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Code of Practice for Agricultural Environmental Management – Record-Keeping

Code of Practice for Agricultural Environmental Management – Record-Keeping

Farmers must keep records of farm activities for at least five years and provide them to a record inspector within five business days if requested. Although it is not required to submit records, farmers can ensure that they are meeting the Code of Practice for Agricultural Environmental Management by keeping a proper record of activities.

A record is information that demonstrates the way farmers are managing operations and events on the farm. Farmers aren’t required to use a specific form or template but should consider utilizing a proper system that organizes particular activities to ensure that records are easy to access and manage. To learn more about the required records in BC, please visit: https://www2.gov.bc.ca/gov/content/environment/waste-management/industrial-waste/agriculture/regulation-requirements/record-keeping

Pain Points

More than ever, farmers are looking for ways to project sales and expected expenses based on historical figures while also understanding everything they own and owe. This need makes record-keeping a crucial aspect of farm operation management.

Record-keeping may seem like a complicated process, but at the end of the day, it will contribute toward the efficient management of agricultural businesses. By keeping good records, farmers can make more informed decisions and plan for the future.

To become successful, farmers must not only be good producers, but excellent financial managers equipped with the ability to hold accurate farm records while establishing and maintaining a proven record-keeping system.

Here are 4 reasons why keeping proper farm records is essential:

  1. Improve farm management – by keeping a detailed farm journal that tracks every specific aspect of the farm, farmers can see exactly how their farm is functioning. Tracking activities can help determine the root cause of a problem, assisting farmers in knowing their animals, crops and finances better.
  2. Monitor progress – keeping good records helps farmers to ensure that they are progressing toward their goals and moving forward on their business plan. Ultimately, this contributes toward becoming more efficient, which will help farmers to make positive changes that will benefit their operations.
  3. Assist with loans and grants – to qualify for certain loans and grants, farmers may be required to provide financial records showing what they’ve earned, their expenses etc. Banks want to see that the farm is financially viable, so it is essential to keep good records to prove that.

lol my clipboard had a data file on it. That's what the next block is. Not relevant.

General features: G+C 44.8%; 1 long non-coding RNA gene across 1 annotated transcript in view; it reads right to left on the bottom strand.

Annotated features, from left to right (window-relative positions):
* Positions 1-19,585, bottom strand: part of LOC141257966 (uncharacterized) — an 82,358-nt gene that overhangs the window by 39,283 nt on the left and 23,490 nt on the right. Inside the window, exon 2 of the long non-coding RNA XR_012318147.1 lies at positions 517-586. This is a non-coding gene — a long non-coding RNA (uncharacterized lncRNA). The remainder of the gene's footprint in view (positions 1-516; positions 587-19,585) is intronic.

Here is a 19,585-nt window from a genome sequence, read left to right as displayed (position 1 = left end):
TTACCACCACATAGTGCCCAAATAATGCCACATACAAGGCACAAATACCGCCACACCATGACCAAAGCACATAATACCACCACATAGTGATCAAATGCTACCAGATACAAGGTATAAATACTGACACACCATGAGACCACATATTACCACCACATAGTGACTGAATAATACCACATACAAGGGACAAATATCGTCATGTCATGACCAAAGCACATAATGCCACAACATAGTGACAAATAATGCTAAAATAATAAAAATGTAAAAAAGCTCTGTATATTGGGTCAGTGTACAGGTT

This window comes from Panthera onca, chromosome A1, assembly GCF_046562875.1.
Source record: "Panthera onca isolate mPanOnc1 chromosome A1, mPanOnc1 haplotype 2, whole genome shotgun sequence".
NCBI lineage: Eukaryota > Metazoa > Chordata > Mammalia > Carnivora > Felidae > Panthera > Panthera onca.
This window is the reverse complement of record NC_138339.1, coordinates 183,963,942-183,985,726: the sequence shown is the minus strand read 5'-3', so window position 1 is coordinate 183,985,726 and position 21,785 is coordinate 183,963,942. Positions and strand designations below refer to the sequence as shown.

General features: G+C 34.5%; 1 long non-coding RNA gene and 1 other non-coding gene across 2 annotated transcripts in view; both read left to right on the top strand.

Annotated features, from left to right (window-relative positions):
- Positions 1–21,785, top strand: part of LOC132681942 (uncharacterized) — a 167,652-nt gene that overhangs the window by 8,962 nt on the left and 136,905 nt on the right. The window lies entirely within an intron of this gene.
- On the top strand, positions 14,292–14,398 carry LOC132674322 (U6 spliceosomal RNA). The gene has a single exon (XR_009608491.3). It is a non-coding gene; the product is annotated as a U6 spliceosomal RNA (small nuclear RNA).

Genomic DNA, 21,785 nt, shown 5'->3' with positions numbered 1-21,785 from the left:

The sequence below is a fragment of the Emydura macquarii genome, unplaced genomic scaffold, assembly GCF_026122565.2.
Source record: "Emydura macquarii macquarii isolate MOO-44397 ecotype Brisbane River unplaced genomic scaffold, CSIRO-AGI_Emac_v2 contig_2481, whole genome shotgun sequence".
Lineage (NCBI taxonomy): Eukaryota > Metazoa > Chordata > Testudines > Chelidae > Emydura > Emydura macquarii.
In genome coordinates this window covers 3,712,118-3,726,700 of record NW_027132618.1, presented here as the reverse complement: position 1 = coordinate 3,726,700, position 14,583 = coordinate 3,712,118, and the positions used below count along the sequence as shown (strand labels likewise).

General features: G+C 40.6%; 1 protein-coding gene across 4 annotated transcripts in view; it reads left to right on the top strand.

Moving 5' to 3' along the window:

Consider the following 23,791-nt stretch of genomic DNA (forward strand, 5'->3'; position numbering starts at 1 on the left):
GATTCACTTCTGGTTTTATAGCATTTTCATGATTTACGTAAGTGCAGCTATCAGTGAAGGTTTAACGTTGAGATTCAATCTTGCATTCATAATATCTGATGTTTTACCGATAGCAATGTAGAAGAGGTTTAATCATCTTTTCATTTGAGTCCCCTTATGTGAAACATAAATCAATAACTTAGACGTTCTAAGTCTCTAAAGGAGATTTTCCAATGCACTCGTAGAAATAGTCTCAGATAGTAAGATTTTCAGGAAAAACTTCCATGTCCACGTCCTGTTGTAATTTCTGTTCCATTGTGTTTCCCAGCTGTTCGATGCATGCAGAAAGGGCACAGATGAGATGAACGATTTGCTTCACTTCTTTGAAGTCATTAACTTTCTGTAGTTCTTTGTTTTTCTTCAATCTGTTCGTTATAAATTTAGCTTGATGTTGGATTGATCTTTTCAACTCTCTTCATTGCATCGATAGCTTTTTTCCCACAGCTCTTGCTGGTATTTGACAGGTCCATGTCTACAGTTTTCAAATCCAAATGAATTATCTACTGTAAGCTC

4. Assist with taxes – farmers should ensure that they’re paying the proper taxes for their farm. Tracking income and expense is a necessity for any farm.

Some types of records farmers should keep:

  1. Food safety and traceability are two growing concerns for both farmers and consumers. Specific standards have been set to demonstrate that the farm is following regulations, which helps protect the environment, worker safety and welfare, animal welfare and more.
  2. Harvest yield records compare crop yield year to year, thus helping farmers make more informed crop management decisions in the future. These records are crucial as they assist farmers in tracking their income against the cost of production.
  3. Tracking labour is crucial to properly manage payroll for farmworkers as efficient record keeping will save farmers time and money, making assessments of productivity easier.
  4. Pesticide and spray records help ensure that customers and employees are protected from exposure to harmful pesticide residues. For most countries, tracking chemical use is mandatory for complying with food and environmental safety regulations.

Overall, there are many benefits to good record-keeping (source: https://www.fbc.ca/blog/importance-keeping-good-farm-records-and-accounting-agricultural-businesses), such as:

  • Become more efficient and be able to measure progress
  • Be more prepared for the year-end review
  • Better plan your GST and HST payments
  • Help to avoid over or underpaying taxes
  • Gain the ability to identify your operation’s strengths vs weaknesses
  • Make changes and improvements that will impact agribusiness
  • Make predictions and forecasts for productivity
  • Minimize your tax burden by maximizing claimed expenses
  • Become more efficient when paying employees and see what is owed to creditors
  • Promote a more simplified process for applying for loans or selling the business
  • Facilitate the distribution of profits to shareholders (dividends)
  • Make it quicker for partnerships to view gains and losses
  • Make records more accessible should the business get audited by the Canadian Revenue Agency

How Agrilyze Can Help

  • Use tasks to document processes, assign responsibilities and attach documents and photos
  • Track what is applied to fields and when as part of Traceability
  • Map your farm and track where fields, crops, assets are
  • Track staff and their time assigned to tasks
  • Leverage baseline industry data to compare farm averages
  • Store data in an auditable database
  • Track progress over time and analyze using the Analysis module
  • Create simple forms that work on desktop/mobile

If you have feedback about this post or would like us to explore a particular topic, please let us know by sending an email to [email protected].

Read the Code of Practice for Agricultural Environmental Management – Introduction (with infographic) – https://agrilyze.ca/code-of-practice-for-agricultural-environmental-management-introduction/

Keeping Proper Record of Activities record keeping farmer taking records